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Weaponizing the Ballot


Derek T. Muller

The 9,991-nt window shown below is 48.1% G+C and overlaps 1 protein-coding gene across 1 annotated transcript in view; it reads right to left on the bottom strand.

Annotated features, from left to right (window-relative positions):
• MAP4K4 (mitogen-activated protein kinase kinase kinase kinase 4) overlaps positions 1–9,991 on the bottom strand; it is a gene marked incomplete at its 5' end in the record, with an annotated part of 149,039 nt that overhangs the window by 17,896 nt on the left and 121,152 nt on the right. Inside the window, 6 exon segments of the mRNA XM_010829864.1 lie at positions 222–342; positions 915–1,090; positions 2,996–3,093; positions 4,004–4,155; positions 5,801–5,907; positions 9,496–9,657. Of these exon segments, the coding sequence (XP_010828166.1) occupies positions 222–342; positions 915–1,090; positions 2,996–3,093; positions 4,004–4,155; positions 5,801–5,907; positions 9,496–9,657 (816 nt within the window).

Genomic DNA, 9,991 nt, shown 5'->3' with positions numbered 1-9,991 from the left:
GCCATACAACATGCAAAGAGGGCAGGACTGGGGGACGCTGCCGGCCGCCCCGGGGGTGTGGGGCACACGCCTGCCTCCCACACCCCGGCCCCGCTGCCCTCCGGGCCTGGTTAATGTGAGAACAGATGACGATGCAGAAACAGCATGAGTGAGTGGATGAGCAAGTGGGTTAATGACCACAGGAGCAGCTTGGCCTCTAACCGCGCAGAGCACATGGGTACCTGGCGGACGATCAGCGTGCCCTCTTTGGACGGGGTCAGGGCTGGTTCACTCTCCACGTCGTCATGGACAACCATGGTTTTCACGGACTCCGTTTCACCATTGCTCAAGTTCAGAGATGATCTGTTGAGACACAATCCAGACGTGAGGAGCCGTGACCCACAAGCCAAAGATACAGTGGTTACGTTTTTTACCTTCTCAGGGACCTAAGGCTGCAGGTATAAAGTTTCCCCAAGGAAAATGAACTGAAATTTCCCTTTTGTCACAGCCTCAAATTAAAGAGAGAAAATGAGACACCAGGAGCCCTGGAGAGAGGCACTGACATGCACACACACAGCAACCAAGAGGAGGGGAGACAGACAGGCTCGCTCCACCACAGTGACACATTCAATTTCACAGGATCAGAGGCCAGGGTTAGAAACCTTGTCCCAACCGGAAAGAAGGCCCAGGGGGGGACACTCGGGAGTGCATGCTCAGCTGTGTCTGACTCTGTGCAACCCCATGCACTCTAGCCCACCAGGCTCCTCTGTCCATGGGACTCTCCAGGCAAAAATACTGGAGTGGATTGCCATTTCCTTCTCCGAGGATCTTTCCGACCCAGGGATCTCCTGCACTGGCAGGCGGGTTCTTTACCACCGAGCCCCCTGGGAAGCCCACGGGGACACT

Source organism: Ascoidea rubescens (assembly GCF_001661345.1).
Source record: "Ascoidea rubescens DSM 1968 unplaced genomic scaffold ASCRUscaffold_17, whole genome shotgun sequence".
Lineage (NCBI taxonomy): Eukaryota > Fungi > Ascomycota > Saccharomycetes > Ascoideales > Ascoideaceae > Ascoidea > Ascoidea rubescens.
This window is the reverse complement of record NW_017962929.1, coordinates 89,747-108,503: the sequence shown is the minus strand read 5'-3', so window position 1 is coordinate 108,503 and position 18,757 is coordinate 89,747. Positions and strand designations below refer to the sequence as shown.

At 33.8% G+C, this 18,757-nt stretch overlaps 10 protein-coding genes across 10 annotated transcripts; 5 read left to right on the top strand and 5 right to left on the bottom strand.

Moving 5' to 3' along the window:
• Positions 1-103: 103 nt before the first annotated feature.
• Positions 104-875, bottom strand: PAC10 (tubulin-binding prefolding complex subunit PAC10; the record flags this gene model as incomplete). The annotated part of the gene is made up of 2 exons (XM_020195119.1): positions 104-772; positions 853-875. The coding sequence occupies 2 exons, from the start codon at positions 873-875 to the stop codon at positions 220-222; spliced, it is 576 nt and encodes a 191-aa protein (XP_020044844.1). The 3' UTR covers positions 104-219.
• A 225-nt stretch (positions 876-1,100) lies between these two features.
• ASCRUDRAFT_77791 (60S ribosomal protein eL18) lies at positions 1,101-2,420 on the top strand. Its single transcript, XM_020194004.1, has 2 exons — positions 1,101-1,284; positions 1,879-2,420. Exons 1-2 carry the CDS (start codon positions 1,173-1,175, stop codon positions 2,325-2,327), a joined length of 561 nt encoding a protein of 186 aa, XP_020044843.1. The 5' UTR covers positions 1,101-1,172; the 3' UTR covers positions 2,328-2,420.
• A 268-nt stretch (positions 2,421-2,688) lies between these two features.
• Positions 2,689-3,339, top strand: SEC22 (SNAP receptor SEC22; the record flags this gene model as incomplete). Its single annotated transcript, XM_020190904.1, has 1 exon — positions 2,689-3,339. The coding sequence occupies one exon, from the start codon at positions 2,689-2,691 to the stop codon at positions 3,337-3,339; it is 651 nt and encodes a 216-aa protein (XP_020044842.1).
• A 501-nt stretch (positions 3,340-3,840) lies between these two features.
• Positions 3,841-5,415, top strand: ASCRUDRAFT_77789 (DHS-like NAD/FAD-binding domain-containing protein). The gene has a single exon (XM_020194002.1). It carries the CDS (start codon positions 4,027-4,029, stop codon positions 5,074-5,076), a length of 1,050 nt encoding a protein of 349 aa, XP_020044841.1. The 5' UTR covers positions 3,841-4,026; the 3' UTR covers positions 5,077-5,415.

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State legislatures are considering passing laws to prevent presidential candidates from appearing on the ballot if they fail to disclose their tax returns. These proposals exceed the states' power under the Elections Clause and the Presidential Electors Clause. States have no power to add qualifications to presidential or congressional candidates. But states do have constitutional authority to regulate the manner of holding elections and to direct the manner of appointing presidential electors. "Manner" regulations that relate to the ballot are those that affect the integrity and reliability of the electoral process itself or that require a preliminary showing of substantial support. In other words, they are procedural rules to help voters choose their preferred candidate. Tax disclosure requirements, like term limits or other substantive ballot access conditions, are not procedural election rules, which means they fall outside the scope of the states' constitutional authority to administer federal elections and are thus unconstitutional.

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